How to improve Airlfow 2.0 performance with Smart Sensors
  • 25 October 2021
  • Mikolaj Klepacz
  • Airflow

Intro to Smart Sensors

With the new Airflow version 2.0 many new features have been added to this powerful tool from Apache. One of the updates was the introduction of Smart Sensors, which can drastically improve the Airflow performance if you are using multiple sensors in your dags. In this article, we’ll compare regular and Smart sensors and show you how to configure your first Smart Sensor.

Sensors in Airflow

Sensor is one of the Airflow operator types whose purpose is to basically wait for something to happen. If your process is event-driven, which means that the workflow needs to be started only when some event occurs, you should use Apache Airflow sensors. Typical use cases of sensors: waiting for a file, delaying dag execution, checking if SQL entry has appeared, waiting for other dags to finish.

Example usage of Sensors is presented in the dag below:

Airflow 2.0 sensor - 1

Here we are using FileSensor to create four tasks that are supposed to wait for creation of certain files. Each task wait_for_file_{id} constantly checks whether a file in the specified path has been created and succeeds when it finds the file. In default, the Airflow dag sensor checks if the file exists every 60 seconds, but this can be configured using poke_interval parameter when creating the sensor.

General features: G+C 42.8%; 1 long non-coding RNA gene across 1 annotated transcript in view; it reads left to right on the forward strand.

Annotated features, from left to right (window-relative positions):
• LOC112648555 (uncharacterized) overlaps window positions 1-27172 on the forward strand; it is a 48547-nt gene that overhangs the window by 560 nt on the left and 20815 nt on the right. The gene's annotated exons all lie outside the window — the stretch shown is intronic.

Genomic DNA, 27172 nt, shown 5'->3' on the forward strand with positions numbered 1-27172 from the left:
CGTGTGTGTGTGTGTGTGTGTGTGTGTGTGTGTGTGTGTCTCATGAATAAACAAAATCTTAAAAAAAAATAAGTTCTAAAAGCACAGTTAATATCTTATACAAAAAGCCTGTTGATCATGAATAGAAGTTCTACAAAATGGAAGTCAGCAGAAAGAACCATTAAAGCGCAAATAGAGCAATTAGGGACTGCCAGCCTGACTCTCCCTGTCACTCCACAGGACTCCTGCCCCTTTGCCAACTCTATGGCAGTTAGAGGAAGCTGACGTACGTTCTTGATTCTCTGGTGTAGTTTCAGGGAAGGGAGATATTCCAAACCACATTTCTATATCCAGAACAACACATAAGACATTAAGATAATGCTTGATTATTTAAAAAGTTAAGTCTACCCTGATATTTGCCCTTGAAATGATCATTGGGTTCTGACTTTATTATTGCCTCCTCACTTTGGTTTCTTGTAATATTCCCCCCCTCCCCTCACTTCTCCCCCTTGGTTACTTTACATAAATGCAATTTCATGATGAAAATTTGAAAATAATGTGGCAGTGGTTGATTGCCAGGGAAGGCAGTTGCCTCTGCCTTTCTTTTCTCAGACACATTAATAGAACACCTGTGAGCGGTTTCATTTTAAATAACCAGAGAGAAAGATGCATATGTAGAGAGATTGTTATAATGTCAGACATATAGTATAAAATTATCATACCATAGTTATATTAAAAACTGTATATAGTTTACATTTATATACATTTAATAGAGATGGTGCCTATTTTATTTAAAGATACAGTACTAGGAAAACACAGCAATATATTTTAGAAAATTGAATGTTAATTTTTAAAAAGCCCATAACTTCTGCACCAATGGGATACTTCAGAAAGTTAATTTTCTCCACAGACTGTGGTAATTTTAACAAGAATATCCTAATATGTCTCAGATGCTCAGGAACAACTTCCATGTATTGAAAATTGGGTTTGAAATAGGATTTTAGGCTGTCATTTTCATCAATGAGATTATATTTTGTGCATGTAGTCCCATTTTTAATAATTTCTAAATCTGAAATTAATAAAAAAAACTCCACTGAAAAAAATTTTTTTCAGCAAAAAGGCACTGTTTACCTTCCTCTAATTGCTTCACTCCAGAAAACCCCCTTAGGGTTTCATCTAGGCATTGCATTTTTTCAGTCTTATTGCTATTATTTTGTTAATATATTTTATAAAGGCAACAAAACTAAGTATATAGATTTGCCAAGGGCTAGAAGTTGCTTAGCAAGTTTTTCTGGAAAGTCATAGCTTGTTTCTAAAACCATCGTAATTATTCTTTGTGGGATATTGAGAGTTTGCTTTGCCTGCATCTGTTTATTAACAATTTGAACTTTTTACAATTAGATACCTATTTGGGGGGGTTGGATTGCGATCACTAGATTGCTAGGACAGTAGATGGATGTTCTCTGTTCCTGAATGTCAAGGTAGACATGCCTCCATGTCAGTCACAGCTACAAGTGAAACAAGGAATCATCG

In the example DAG, process_files task gets triggered only after all the files specified in the sensors are found.

Here is the definition of the mentioned dag example:

 

# dags/sensor.py

from airflow.models import DAG
from airflow.utils.dates import days_ago
from airflow.sensors.filesystem import FileSensor
from airflow.operators.python_operator import PythonOperator

import logging

default_args = {
    "start_date": days_ago(1),
}

dir_path = "/usr/local/airflow/test_data"
file_names = [
    "file1.txt",
    "file2.txt",
    "file3.txt",
    "file4.txt",
]

def _process_files():
    logging.info("Following files detected: ")

    for name in file_names:
        logging.info(f"{dir_path}/{name}")

    logging.info("Process files...")

def _save_data():
    logging.info("save data")

with DAG("sensor_example", default_args=default_args, catchup=False) as dag:

    sensors = [
        FileSensor(
            task_id=f"wait_for_file_{sensor_id}",
            filepath=f"{dir_path}/{name}",
            fs_conn_id="fs_default"
        ) for sensor_id, name in enumerate(file_names, start=1)
    ]

    process = PythonOperator(
        task_id="process_files",
        python_callable=_process_files
    )

    save = PythonOperator(
        task_id="save",
        python_callable=_save_data
    )

    sensors >> process >> save